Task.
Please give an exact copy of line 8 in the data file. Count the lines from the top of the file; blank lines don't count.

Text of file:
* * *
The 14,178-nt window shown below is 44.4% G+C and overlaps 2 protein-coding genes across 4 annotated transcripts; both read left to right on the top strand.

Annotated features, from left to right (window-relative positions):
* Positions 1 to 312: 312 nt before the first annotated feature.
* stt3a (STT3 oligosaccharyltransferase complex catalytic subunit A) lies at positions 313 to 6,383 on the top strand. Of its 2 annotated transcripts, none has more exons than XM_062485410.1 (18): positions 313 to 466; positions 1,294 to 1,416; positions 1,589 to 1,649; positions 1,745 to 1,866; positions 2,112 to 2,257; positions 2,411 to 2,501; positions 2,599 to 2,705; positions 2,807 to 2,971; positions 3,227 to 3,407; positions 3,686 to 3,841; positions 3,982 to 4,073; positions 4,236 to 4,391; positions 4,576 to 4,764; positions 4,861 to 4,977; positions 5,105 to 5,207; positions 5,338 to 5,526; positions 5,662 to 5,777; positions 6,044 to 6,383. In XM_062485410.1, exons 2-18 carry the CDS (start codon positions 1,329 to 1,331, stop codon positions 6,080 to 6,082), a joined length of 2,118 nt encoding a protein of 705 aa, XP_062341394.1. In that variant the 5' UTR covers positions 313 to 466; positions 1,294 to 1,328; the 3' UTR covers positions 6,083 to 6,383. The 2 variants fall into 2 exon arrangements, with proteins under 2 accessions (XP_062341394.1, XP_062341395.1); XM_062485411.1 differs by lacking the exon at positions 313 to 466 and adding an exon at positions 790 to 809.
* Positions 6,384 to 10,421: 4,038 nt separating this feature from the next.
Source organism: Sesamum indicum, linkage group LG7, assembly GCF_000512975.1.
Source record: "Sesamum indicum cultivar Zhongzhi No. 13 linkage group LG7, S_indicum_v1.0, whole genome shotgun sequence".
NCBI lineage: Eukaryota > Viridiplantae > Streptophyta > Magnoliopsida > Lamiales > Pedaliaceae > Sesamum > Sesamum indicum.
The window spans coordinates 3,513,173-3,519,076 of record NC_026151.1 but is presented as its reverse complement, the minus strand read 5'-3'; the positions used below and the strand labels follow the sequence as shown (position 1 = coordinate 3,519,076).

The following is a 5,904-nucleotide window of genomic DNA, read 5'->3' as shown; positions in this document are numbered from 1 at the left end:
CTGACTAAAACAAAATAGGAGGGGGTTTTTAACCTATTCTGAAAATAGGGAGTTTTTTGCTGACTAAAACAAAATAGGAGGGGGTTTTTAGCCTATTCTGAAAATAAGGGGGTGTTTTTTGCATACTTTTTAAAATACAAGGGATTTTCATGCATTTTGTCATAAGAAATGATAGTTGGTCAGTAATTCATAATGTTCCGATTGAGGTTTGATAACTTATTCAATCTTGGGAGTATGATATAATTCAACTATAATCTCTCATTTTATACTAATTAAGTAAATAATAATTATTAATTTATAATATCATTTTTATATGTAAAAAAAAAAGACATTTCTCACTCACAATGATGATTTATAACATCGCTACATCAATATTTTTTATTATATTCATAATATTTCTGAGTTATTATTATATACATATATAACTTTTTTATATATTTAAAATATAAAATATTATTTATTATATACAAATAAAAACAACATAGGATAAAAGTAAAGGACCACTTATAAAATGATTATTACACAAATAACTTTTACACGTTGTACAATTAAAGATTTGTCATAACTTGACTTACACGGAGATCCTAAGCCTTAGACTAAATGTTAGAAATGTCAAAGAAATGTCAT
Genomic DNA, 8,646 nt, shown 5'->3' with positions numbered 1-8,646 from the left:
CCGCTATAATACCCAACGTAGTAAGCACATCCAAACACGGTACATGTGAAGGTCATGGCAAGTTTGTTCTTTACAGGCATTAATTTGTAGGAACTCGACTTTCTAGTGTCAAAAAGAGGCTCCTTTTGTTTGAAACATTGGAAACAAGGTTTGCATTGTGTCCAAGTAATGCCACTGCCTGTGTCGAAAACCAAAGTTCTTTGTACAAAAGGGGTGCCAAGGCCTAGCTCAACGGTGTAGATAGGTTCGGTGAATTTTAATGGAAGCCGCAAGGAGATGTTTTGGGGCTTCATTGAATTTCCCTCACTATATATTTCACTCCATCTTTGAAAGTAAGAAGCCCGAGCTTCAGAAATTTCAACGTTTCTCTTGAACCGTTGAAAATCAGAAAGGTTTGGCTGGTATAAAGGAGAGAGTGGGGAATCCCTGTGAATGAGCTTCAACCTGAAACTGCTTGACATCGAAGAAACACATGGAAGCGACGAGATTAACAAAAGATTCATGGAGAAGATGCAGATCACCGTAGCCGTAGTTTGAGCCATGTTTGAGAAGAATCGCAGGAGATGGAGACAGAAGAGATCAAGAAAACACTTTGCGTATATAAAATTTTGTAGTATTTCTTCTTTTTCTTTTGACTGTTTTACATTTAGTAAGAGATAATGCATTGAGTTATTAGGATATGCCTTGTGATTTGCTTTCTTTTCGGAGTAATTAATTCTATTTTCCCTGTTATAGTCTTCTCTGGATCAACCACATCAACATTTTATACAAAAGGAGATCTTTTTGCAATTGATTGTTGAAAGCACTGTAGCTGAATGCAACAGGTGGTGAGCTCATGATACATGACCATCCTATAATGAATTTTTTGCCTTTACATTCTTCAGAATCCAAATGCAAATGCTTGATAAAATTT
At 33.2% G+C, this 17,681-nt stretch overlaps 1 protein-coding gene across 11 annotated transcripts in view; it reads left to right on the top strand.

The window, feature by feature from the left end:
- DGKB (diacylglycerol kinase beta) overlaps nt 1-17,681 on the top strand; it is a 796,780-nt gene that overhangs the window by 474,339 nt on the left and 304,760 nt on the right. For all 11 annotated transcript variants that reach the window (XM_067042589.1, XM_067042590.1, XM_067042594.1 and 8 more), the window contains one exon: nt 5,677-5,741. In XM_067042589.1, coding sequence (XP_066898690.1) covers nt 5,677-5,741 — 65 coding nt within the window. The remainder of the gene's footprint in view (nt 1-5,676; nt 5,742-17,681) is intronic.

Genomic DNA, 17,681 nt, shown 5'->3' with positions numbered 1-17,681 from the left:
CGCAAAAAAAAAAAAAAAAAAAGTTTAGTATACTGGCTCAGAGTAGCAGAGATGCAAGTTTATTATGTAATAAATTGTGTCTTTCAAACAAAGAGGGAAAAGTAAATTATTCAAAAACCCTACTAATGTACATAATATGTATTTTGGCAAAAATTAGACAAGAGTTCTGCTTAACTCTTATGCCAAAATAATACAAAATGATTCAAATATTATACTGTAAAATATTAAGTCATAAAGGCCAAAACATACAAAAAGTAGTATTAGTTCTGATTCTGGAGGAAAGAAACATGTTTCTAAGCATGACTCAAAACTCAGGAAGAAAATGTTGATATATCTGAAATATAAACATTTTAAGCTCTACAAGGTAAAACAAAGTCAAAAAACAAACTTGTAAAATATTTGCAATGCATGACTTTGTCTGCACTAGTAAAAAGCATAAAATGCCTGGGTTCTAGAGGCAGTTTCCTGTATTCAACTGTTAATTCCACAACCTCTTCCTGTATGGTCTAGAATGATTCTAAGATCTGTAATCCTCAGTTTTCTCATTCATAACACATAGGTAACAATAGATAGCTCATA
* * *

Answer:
NCBI lineage: Eukaryota > Viridiplantae > Streptophyta > Magnoliopsida > Lamiales > Pedaliaceae > Sesamum > Sesamum indicum.